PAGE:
Why Cellphones Should
Not be Banned in School
Youngstown State University
This paper was prepared for English 1551, Section 9-9:50, taught by Professor Dickey
Cellphones have become a growing trend throughout the generations for most of the population currently has an active cellphone. Not only have they grown to be a prime form of contact but they have also managed to help track a person’s day to day lives. As technology continues to grow, phones become more and more time consuming by providing more applications. Although these applications have become more convenient towards humanity, they can also serve as a distraction from the world around them. The problem arises when students are placed into a learning environment with cellphones. On the other hand, why would having such a device on them during school become a problem when outside of their education they will have this device with them at all times? What is to come when an emergency arises and outside contact is required? Why are cellphones frowned upon when, given the proper applications, they can serve as a valuable learning tool? As phones have grown to become “smarter”, they have become an informational source that can help guide people towards the proper answer. As a result, phones should not be banned from schools. To begin, with today’s day and age, cellphones have grown to become useful in almost every job available. As stated by Soskil, “If we are preparing our students for life after school, we should allow them to use the tools they will be using when they get there. How many jobs can you think of right now where a smart phone is not beneficial? Mechanics order parts on their phone, engineers view blueprints, doctors calculate dosages, and grocers check inventory. The list is endless. By the time our students enter their professions the need to utilize mobile technology will be even stronger. Not preparing our students for that world is negligent”. This goes on to show how much the generation gap has played on the world. Although most adults did not grow up using cellphones, most may admit that cellphones have provided an increase in the productivity of the work force. Furthermore, by providing students with cellphones, they are becoming capable of contacting outside help when placed in a tough or dangerous situation. As shown in “Your Turn,” Garrison quotes, “We feel cellphones are a source of communication that allows students to keep in touch with their parents or caretakers after school. Cellphones can save lives and are seen as safety tools in many ways”. With that in mind, by allowing students to keep their cellphones with them, they are potentially safer in a dangerous situation. They are allowing them to keep in contact with the outside world and provide information on their whereabouts. Not only does it help a student but it also provides relief for a parent which was shown by Kennedy in Using Cellphones in School, with the quote, “Any parent will tell you that his worst nightmare is not knowing where his child is. A thousand gut wrenching scenarios run through his mind: Is my child ok? Has she been kidnapped? In an accident?”. Furthermore, because of the growing use of applications that a phone may do, cellphones are becoming a productive and fun way to teach students. As stated by Higgins in More Schools use Cellphones as Learning Tools, this is shown in the following statement: “With mobile apps and the Internet at their fingertips, teachers and students are now using phones as clickers to answer questions, providing feedback on student progress, and also to document labs, collaborate on group projects and capture teachers' notes, Milman said”. Students will do what they want when they want to, for the most part, so it’s hard to tell them that they are not allowed to use their phones when it is a natural part of their everyday lives. So instead of trying to...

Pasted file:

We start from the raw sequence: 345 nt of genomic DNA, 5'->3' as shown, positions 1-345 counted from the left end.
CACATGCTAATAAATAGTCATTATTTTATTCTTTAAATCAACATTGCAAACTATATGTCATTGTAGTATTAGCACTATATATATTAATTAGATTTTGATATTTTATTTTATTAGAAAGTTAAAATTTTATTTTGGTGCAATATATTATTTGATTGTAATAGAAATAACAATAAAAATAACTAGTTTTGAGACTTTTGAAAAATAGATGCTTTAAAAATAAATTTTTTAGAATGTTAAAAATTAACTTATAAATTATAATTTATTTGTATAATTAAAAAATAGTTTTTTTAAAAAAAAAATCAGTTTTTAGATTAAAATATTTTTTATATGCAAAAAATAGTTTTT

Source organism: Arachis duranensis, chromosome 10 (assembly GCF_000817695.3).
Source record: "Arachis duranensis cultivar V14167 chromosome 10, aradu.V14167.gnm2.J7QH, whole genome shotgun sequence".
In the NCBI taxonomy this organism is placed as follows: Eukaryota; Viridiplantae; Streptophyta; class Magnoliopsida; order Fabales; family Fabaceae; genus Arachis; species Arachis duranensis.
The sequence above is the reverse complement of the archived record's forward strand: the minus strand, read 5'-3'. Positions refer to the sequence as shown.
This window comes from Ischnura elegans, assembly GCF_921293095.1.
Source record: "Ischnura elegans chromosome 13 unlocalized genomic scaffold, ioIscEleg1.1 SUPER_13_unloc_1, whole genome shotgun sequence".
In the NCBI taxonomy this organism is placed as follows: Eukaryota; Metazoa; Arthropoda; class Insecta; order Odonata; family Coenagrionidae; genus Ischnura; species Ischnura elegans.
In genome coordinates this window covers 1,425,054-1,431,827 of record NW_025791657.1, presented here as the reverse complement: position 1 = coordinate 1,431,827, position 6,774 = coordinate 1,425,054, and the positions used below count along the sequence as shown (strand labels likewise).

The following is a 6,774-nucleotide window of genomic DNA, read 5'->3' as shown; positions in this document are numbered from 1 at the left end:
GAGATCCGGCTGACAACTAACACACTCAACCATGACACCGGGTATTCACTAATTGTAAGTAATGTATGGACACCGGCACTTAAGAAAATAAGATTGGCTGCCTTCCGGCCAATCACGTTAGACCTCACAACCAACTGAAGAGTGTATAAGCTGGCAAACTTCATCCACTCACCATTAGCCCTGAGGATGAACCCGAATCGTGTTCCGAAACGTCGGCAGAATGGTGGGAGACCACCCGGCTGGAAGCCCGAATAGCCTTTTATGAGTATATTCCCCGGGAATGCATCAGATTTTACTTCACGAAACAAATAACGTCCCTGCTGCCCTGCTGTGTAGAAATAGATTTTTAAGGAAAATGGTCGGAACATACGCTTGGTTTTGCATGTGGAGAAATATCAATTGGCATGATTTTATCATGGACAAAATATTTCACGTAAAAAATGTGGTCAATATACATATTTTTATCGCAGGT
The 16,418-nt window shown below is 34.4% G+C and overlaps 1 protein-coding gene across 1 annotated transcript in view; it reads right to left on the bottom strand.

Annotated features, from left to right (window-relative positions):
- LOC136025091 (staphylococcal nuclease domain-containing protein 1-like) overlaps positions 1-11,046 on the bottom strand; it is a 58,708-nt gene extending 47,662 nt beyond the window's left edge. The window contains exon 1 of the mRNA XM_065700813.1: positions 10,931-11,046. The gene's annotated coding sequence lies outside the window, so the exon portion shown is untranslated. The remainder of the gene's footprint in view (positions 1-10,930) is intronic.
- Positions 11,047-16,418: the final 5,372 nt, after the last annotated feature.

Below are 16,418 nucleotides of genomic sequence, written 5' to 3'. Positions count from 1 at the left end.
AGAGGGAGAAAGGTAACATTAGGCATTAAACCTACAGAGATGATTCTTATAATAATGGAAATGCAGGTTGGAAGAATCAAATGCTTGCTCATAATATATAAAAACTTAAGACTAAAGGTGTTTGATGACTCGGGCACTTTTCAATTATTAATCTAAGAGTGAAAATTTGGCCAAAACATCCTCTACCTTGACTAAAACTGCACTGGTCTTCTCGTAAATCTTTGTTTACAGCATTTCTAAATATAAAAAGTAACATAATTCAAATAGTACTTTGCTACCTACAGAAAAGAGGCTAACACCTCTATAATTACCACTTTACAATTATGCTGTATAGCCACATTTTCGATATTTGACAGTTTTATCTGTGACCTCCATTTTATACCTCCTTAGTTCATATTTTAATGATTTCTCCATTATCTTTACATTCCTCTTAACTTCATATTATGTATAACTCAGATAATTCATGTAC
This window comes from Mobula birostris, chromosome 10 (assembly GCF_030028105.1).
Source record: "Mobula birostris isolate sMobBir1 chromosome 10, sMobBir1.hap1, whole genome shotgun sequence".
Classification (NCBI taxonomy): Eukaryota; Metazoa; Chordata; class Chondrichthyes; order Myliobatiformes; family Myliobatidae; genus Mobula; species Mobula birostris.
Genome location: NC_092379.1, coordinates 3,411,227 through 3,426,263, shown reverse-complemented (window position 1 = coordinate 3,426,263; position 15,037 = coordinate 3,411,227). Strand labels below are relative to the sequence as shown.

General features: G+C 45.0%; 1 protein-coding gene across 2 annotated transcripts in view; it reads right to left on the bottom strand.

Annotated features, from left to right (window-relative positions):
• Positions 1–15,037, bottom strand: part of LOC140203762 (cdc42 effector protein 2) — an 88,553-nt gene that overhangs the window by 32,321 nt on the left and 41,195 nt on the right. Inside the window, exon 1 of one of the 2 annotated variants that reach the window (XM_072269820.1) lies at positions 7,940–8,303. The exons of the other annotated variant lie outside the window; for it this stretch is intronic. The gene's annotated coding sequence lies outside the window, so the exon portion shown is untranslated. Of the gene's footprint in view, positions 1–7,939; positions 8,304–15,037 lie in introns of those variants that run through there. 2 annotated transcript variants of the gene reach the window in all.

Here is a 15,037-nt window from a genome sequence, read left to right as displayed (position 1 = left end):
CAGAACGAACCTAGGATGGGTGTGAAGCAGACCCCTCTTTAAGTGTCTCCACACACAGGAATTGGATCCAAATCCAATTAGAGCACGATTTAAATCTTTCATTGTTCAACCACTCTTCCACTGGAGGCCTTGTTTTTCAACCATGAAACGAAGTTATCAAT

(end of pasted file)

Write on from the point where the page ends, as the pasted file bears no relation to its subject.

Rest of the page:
Fredrick, K. (2011, March). Calling All Cellphone Users!. School Library Monthly, Volume 27, p40-41. URL:
Garrison, J. (2003, September). Your Turn. American School Board Journal. Vol. 190 Issue 9, p4-6.
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